Scammers have turned to social networking site LinkedIn in a bid to bypass corporate spam filters, a security firm warned today.
A standard 419 scam was sent earlier this week via the LinkedIn website claiming to come from a 22 year-old woman living on the Ivory Coast who had inherited $6.5m from her father.
Part of the message reads: 'Before the death of my father on the 12th December 2007 ... he called me secretly to his bed side and told me that he kept a sum of $6.5m in a bank in Abidjan, Cote d'Ivoire.
'He explained to me ... that I should seek for foreign partner in a country of my choice where I would transfer this money and use it for investment purpose.'
The message goes on to request bank account information, and implores the recipient and potential victim to reply to a Yahoo email address within seven days.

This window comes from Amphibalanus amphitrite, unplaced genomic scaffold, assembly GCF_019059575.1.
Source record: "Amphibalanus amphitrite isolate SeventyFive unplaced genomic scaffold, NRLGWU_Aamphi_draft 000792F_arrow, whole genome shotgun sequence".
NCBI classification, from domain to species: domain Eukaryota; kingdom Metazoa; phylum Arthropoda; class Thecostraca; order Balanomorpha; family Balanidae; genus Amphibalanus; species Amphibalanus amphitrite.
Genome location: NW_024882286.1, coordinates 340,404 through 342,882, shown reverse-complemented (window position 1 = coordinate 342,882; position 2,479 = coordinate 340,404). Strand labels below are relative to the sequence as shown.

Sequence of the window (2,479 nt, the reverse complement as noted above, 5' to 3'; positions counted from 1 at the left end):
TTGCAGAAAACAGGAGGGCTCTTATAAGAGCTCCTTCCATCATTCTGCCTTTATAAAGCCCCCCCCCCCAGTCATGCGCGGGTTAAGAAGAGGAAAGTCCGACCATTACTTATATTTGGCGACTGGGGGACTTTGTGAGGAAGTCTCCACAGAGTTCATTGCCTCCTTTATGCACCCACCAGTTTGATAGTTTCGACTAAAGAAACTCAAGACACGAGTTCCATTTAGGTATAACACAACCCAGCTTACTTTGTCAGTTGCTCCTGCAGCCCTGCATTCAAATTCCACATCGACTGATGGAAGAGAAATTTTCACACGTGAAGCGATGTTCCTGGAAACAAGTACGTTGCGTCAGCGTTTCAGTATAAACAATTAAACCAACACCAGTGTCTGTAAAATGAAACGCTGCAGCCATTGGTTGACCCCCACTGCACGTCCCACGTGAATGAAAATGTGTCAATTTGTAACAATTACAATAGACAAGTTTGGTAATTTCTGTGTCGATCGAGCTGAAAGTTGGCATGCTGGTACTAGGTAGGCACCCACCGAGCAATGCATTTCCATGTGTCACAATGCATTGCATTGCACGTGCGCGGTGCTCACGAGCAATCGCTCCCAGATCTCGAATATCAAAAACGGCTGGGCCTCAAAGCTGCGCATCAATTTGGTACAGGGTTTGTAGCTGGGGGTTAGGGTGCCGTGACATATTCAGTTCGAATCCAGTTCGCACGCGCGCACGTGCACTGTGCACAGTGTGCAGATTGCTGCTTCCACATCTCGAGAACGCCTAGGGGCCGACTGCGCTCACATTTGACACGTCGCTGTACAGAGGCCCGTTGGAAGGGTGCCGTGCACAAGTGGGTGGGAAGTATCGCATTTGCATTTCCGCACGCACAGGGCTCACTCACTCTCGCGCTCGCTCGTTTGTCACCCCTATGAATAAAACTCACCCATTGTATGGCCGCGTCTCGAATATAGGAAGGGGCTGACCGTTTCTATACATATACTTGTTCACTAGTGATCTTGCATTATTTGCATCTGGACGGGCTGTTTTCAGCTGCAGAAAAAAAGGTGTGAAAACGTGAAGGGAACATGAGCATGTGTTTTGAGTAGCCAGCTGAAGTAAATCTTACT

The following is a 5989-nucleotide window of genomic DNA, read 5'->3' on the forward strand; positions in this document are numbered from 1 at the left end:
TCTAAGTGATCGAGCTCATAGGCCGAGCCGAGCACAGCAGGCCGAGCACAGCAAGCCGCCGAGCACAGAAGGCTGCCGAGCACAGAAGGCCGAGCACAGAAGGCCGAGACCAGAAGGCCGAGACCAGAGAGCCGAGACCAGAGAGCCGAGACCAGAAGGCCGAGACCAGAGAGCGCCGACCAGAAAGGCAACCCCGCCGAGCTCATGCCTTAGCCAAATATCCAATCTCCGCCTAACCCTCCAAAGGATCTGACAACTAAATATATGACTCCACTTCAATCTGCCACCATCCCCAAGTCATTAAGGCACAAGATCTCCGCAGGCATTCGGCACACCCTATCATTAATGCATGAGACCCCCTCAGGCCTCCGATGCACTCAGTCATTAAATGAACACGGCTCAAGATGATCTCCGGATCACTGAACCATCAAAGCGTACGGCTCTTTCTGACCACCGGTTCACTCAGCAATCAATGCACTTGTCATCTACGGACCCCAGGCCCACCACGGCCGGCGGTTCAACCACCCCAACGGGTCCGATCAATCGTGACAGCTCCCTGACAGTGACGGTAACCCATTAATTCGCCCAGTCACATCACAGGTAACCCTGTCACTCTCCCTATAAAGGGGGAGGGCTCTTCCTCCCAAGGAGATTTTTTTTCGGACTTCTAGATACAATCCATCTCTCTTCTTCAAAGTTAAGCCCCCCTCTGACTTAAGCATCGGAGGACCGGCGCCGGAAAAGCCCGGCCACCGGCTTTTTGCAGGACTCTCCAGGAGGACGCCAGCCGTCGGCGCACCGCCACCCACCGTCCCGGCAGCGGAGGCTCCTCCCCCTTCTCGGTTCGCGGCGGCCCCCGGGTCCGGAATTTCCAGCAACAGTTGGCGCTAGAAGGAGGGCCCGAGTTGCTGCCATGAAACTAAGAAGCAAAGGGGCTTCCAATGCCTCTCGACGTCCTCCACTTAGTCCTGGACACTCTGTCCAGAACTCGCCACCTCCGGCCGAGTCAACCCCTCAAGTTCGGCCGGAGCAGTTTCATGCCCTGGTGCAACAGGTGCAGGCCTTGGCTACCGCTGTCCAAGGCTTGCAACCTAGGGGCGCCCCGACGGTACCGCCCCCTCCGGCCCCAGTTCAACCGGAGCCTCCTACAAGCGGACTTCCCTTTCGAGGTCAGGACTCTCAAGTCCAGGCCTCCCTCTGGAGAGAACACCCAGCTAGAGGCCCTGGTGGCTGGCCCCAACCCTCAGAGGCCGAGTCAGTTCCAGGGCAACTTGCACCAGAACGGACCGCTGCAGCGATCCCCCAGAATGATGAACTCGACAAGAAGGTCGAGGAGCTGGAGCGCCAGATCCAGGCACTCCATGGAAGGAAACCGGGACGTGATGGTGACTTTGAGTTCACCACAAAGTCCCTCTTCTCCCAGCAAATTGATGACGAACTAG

"419 scammers may be hoping that the typical professional on LinkedIn has more disposable income than the typical MySpace or Facebook user and is potentially a bigger catch," said Graham Cluley, senior technology consultant at Sophos.
"Web 2.0 sites like LinkedIn and Facebook give strangers the ability to contact you without the defensive umbrella of your corporate anti-spam filter.
"Computer users should be on their guard against any unsolicited email as it could be from a cyber-conman."
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